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tennis in germany is still a "classy" sport. i consider myself middle-class. i think the main problem with players from the second world (no offense) is that either they're filthy effing rich (like gulbis) or poor and low-class (like djokovic) whereas tennis has always been a middle-class sport player-wise and audience-wise.

i guess that's why many people in the western world have problems with the antics of eastern europeans for example (dementieva, djokovic, myskina, sharapova etc.). they have a different background and had to fight for everything they have now. boris becker would be well off even of he didn't play tennis. sport wasn't his silver lining back in the day, but it apparently was for djokovic for example. tennis was his way out of misery, figuratively, just like the ghetto kids in brazil play football to make a living.
 

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Discussion Starter #7
I always thought that Nole's family was fine off economically- they ran their restaurant when he was young and I always thought he was fairly comfortable.

Here in the US- you can say that individual's actions lack class regardless of their socio-economic background. And I don't think that the majority of posters who find fault with some of Nole's actions and that of his family are doing it as a class - or national- issue, but in fact because they may not think that everything he and they do is wonderful.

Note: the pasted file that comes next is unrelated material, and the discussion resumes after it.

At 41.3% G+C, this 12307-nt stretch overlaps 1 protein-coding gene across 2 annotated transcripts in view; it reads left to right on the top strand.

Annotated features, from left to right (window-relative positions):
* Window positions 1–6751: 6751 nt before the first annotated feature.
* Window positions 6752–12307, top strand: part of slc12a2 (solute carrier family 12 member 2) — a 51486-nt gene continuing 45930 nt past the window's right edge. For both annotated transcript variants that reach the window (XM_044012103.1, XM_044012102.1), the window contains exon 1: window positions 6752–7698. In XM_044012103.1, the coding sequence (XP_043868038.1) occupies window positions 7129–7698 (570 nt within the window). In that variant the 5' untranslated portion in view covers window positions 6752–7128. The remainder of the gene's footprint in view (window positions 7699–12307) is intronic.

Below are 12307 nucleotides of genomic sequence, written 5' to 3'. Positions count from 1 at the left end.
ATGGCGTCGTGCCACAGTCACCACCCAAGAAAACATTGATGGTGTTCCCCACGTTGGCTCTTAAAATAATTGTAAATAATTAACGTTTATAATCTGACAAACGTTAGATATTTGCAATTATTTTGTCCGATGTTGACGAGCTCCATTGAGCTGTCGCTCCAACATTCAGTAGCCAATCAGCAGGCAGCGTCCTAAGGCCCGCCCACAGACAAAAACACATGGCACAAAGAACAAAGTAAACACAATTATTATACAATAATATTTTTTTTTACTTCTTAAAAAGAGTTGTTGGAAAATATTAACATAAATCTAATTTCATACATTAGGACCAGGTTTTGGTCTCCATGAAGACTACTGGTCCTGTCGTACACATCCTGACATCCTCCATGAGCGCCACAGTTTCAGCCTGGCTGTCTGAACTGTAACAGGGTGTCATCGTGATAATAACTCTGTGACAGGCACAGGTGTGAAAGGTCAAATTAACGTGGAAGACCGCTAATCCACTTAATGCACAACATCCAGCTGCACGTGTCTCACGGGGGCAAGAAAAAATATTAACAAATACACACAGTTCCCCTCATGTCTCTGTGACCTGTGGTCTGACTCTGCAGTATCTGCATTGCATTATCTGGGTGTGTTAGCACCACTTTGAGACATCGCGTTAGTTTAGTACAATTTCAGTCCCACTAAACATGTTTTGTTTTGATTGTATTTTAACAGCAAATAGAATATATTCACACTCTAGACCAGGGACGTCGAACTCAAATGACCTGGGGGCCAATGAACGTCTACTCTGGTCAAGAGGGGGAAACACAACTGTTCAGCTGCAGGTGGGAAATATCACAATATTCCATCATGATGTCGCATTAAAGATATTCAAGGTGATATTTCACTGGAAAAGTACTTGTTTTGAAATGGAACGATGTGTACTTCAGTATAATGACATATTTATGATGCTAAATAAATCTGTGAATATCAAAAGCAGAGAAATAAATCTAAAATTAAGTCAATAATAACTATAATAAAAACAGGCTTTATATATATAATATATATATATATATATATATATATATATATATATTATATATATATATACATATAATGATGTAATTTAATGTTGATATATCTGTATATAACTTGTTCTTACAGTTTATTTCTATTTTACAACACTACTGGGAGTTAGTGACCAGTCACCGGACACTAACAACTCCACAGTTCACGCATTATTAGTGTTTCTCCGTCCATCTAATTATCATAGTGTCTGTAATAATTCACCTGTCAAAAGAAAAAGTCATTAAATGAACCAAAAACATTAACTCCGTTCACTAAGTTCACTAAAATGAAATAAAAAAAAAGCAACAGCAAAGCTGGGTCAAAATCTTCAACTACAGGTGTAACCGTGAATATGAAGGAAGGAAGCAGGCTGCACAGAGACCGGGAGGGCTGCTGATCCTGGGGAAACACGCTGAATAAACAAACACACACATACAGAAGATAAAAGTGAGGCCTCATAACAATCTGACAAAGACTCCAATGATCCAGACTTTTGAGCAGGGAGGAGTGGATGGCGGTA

To clarify; the British view of class is not really based on financial considerations - there is more to it than that. Class in the UK is best summed up as a perceived social rank combined with a shared outlook/set of prejudices.
 

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r poor and low-class (like djokovic)
Where has it been stated that Nole grew up poor? I have always thought that the family was comfortable enough and middle class.

I think that Ljubicic, for example, had a much, much more hardscrabble background.
 

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Another contribution to Spartan-vs-Ballet tennis dispute. Tennis really should outgrow its fancy-colonialistic-Sunday-entertainment-for-stonefaced-wrinkled-aristocrats origin and status. Those can keep their polo and cricket (no one would mind), but tennis should become a true gladiator sport.

As for Rooney, his "classy" critics can really just s*** his c***.
Sharapova was not even close to be wealthy when she came to the USA, but she's always been very graceful and keep/has respect for old traditions. I like tennis the way it is and would not like it to become a gladiator sport. If you are bored watching tennis then you should become a fan of other sport.
 

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Djokovic's parents were rich actually for your imformation. They owned several restaurants.